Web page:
“Evolution of a Scientist: Lake Macatawa’s Project Clarity” will focus on recent research results from Dr. Graham Peaslee’s water quality study of Lake Macatawa and “Project Clarity,” an approximately $12 million collaboration to clean up the lake and its watershed.  The seminar will be presented by Peaslee, who is the Elmer E. Hartgerink Professor of Chemistry and a professor of geology/environmental science, who has been conducting research on the watershed, working collaboratively with Hope undergraduates, since 1998.

 “The Splendid Table: The Altar and its Decoration in the Middle Ages” will consider the significance of the altar in Christianity as the theological, liturgical and visual focus of communal worship, noting that art of all media—painting, sculpture, metalwork and textile—was not only meant to decorate, honor and give altars visual interest, but also to create perceptions about the nature of the Divine and the meaning of the Eucharist.  The focus will be on medieval altar decoration of the 13th through 16th centuries.  The seminar will be presented by Dr. Anne Heath, associate professor of art and art history.

“Behope: Nibakure Children’s Village, Kigale, Rwanda” will focus on a student-led initiative on behalf of an orphanage in Rwanda that both cares for 19 orphaned children and supports education of 11 children in the local community.  The program seeks to empower orphans and widows in Rwanda while providing Hope students, faculty and staff with opportunities to live, study, work and learn in a vibrant developing country overseas.  The seminar will be presented by Alfredo Gonzales, who is associate provost and dean for international and multicultural education; Daniel Owens, a 2013 Hope graduate who is based in Holland as administrative director of the village with responsibility for U.S. operations; and Arnaud Muhimpundu, a Hope senior from East Lansing who is the current Behope co-director along with senior Kaitlin Goodman of East Lansing.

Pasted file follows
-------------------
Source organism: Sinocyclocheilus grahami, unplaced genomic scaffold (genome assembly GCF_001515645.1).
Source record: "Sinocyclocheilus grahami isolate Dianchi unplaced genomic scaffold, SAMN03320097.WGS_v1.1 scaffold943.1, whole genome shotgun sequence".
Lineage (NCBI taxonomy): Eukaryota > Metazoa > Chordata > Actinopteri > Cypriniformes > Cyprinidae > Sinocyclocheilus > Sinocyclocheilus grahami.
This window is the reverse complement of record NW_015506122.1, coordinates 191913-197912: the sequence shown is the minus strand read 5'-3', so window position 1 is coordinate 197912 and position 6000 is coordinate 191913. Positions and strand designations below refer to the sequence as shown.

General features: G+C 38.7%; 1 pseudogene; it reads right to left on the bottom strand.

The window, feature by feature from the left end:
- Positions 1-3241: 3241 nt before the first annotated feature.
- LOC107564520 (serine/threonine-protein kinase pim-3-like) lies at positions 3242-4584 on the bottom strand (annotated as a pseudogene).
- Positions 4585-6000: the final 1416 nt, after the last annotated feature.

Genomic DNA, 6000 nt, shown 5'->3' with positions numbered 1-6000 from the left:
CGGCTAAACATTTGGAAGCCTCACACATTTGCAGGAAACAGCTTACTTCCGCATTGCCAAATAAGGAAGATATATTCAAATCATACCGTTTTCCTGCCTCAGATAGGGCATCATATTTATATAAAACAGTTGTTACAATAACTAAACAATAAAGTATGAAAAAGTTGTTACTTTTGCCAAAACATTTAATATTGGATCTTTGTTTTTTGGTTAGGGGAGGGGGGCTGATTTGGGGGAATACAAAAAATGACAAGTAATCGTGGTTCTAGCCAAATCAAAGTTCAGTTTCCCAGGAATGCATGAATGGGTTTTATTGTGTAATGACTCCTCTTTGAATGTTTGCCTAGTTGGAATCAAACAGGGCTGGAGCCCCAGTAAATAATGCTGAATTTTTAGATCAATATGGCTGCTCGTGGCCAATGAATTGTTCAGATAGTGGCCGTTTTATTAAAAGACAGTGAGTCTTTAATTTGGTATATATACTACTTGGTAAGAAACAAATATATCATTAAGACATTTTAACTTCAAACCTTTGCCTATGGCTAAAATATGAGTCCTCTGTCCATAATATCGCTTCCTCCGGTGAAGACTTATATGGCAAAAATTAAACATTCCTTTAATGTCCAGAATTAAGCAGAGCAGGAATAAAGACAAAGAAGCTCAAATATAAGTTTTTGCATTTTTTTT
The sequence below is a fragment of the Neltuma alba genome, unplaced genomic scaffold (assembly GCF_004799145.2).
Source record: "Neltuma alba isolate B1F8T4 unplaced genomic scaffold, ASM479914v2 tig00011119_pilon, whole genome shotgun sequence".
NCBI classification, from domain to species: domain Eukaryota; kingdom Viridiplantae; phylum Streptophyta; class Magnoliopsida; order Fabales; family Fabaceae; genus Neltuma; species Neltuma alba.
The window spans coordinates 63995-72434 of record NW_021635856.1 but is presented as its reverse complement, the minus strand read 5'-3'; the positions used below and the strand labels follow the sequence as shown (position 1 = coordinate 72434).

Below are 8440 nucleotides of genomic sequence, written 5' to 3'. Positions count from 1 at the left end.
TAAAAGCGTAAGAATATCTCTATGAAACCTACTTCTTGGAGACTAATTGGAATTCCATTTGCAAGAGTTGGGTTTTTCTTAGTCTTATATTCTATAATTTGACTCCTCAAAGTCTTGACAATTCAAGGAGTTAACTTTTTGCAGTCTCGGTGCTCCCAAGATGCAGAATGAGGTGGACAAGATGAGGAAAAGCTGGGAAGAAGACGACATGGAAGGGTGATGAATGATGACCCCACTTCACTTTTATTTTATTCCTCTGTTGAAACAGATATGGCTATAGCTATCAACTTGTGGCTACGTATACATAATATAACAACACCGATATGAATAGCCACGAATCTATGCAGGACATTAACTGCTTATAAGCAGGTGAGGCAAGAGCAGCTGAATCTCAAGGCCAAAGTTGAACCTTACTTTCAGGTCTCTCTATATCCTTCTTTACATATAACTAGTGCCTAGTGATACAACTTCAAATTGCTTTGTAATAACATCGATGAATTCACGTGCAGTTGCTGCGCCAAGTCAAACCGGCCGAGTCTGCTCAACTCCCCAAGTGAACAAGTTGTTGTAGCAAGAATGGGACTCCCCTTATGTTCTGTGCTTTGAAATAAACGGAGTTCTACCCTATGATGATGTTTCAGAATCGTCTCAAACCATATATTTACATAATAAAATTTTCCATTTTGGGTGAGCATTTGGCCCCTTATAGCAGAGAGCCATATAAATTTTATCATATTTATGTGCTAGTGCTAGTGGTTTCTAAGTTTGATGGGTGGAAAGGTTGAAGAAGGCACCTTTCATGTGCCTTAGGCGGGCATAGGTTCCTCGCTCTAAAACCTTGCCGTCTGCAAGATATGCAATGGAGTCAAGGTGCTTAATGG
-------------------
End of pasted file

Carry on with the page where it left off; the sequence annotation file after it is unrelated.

The luncheon begins at 12:30 p.m. at the Haworth Inn and Conference Center ballroom, and costs $12 per person.   The featured speaker will be Tom Renner, who retired at the end of December as associate vice president for public and community relations after 47 years at Hope and will present “Through the Lens: Highlights of My 47 Years at Hope,” which will share memorable photographs and highlights from across his years at the college.   During the luncheon, Renner will also receive the “Hope for Humanity Award” from the college’s Alumni H-Club in recognition of his service to Hope.

The men’s basketball team will host Kalamazoo College at 3 p.m. at the DeVos Fieldhouse.  Tickets are $7, and a limited number of general admission tickets will be available for persons attending other Winter Happening events.

In addition to being required for the luncheon, advance registration is recommended for the seminars. Additional information may be obtained by calling the college’s office of public and community relations at (616) 395-7860 or online at

Registration during the morning of the event will be from 9 a.m. to 11 a.m. at the Haworth Inn and Conference Center, located facing College Avenue between Ninth and 10th streets.